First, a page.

Chung Mong-koo is chairman of Hyundai Motor Co., the world's fifth largest automaker having sold (along with its Kia affiliate) 7.56 million cars in 2013. Chung has driven a rapid expansion of production into new markets such as China and Brazil, and worked hard to upgrade the company's image as a maker of inexpensive, no-frills cars. But the company has nevertheless continued to struggle with quality management, as evidenced by the recall last year of more than 1.7 million vehicles in the U.S. for faulty stop lamp switches that can cause brake lights not to illuminate and cruise control to malfunction. In Korea and the U.S., Genesis sedans were recalled to address potential brake problems. This year, however, the company is looking alleviate quality concerns with the rollout of a fully revamped version of its key model, the Sonata. Chung is the second son of the late Chung Ju-yung, who assembled one of Korea's largest conglomerates, Hyundai Group. In the wake of the Asian financial crisis in the late 1980s, the group was broken up. Chung Mong-koo took the reins of Hyundai Motor, while his younger brother Chung Mong-joon, also a billionaire, wound up with the largest individual stake in Korea's leading shipbuilder, Hyundai Heavy Industries. Chung Mong-koo's billionaire son and presumed successor, Chung Eui-sun, is vice-chairman of Hyundai Motor, with responsibility for Kia Motors. In 2007, Chung Mong-koo was sentenced to three years in prison for embezzling corporate funds. He was released after serving few months when an appeals court judge suspended the sentence, noting Chung's importance to the Korean economy. To make amends, Chung agreed to donate $1 billion over several years to benefit Korean society.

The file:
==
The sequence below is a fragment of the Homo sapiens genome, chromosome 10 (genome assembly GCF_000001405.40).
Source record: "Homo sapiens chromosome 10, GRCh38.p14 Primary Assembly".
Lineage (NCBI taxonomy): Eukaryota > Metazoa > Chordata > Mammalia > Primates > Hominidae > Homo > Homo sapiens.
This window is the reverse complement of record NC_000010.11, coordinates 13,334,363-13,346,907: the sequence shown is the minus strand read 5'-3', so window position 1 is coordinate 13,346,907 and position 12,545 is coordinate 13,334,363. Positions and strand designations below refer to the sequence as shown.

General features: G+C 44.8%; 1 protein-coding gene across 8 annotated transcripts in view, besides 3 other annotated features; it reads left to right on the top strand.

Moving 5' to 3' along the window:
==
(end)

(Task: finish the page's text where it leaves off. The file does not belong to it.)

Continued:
3. CHUNG EUI-SUN, 43 years old, $3.7 Billion, Hyundai